Transit advocates frustrated in part over a lack of communication surrounding changes to the historic Route 15 trolleys beginning Sunday gave SEPTA’s board a clear message Thursday: “Fix the 15.”

Officials listened to a handful of people who spoke to a packed room, where supporters held signs reflecting the message from 5th Square, an urbanist political action committee, days after the transportation authority said the line stretching from 63rd and Girard to Richmond and Westmoreland would be served by buses as its PCC II streetcars undergo evaluation and maintenance for at least a year.

“SEPTA functions with the trust of its riders,” Michael Noda, 36, of Francisville, a Route 15 rider involved with 5th Square, told the board. “When something like this, which should have been — obviously it was coming — should have been announced weeks ago, is sprung on the public with five days’ notice, it erodes that trust.”

Chairman Pasquale T. “Pat” Deon expressed SEPTA’s commitment to the line and said, “Better communication is always a goal.” Current and future PennDot construction was a contributing factor to why the trolleys are to be temporarily halted.

“We’re asking you to live with some construction, which I understand is inconvenient, but know we are going to be condensing the time by doing the trolley rehab at the same time, and then when the construction is done, the trolleys will come back — and they are coming back,” said Leslie S. Richards, SEPTA’s new general manager, at her first board meeting in the role. “We know that you love the trolleys. I love the trolleys, too.”

Advocates hold up "Fix the 15" signs during SEPTA's board meeting Thursday.
Daniel Trubman / Courtesy
Advocates hold up "Fix the 15" signs during SEPTA's board meeting Thursday.

SEPTA hopes to increase the trolleys’ longevity as it looks to make upgrades throughout its network.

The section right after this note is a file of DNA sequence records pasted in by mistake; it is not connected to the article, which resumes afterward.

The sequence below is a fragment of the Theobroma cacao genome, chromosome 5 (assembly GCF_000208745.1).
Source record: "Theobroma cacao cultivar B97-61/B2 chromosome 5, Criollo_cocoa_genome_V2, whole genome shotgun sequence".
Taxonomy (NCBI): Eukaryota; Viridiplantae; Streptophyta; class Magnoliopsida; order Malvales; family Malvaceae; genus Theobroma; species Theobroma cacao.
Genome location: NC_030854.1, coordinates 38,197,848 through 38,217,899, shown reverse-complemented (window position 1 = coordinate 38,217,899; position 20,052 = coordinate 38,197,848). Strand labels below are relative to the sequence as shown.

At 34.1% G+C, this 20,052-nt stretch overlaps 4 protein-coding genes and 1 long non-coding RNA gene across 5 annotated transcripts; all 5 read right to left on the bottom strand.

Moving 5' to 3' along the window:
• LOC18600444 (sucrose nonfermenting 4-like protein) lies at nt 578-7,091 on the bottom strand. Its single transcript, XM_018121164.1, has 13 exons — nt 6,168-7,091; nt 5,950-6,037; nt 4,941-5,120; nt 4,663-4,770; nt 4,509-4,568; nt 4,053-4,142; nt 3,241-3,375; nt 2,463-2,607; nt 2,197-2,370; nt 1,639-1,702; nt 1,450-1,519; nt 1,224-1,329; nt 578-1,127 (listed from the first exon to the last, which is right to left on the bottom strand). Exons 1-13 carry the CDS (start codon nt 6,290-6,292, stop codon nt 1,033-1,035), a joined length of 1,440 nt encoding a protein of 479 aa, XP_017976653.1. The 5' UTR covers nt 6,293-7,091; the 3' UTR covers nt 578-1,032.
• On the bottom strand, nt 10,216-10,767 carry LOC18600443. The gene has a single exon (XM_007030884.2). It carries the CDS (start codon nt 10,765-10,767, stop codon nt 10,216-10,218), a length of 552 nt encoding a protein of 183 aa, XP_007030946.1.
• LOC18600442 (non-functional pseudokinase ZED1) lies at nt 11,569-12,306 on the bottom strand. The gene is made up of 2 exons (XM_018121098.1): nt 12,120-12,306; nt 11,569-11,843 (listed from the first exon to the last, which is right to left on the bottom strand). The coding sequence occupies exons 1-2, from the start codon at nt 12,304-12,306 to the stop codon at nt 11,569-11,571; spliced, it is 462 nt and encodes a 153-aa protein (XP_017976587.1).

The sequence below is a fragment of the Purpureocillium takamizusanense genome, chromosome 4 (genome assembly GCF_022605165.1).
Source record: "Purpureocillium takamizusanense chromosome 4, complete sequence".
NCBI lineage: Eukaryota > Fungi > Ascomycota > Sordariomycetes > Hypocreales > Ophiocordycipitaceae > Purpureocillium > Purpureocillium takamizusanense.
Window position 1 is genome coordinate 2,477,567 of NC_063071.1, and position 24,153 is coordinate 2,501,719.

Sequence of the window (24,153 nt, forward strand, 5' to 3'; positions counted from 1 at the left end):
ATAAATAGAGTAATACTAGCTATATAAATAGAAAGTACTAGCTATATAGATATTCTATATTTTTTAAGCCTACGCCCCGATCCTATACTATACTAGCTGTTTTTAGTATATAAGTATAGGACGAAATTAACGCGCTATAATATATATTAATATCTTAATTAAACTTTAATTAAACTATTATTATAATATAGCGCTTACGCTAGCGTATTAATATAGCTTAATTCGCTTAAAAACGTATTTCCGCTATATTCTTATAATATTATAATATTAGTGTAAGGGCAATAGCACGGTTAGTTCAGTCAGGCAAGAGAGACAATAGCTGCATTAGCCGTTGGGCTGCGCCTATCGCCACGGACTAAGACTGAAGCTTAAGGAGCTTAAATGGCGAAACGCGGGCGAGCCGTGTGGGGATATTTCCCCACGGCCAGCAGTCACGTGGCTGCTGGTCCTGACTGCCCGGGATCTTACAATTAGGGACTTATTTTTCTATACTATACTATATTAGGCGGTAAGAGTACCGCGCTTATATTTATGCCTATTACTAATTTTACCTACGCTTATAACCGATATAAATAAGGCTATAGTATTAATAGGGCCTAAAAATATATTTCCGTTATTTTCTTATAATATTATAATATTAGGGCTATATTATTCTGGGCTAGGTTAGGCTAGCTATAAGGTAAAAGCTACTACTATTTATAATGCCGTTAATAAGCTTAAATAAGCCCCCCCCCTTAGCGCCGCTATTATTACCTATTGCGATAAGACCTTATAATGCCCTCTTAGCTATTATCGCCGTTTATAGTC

Daniel Trubman, 32, of Northwest Philly, transit committee co-chair of 5th Square, urged the board to prioritize trolley modernization.

“The news we’ve learned over the last few days has only heightened my concerns that some or all the fleet won’t make it until the mid-2030s,” Trubman said. Richards called trolley modernization a priority.

Others at the meeting asked for improved communication moving forward and expressed concerns on how crowding and speeds would be affected by busing along Route 15.

The streetcars were built in the late 1940s and saw an overhaul in 2002, according to a 2019 Delaware Valley Regional Planning Commission (DVRPC) report examining modernization efforts for Route 15 between Frankford Avenue and Broad Street.

Replacement buses have been used before on the route. Eighteen of the historic cars are in the fleet, but just four are operational, according to SEPTA.

“SEPTA staff report that buses frequently substitute for trolleys on Route 15 due to mechanical failures and expressed doubts that all of the PCC-II’s will remain operational between today and trolley modernization,” noted the DVRPC analysis, which included a microsimulation of curbside bus service for the portion of the route.

“I’m feeling better now than I did this morning, and I felt better this morning than I did on Tuesday,” Noda said, when speculation left Route 15 riders and transit advocates filling in the blanks after hearing whispers of the coming changes.

Scott Sauer, SEPTA’s assistant general manager for operations, said Thursday’s remarks weren’t unexpected.

“I know how passionate Philadelphians are about the trolleys, so any decision we make that concerns the operation of the trolleys is going to be scrutinized and explored ... but we welcome it,” he said. “They’re our stakeholders, and I value their input, and it’ll help us get better.”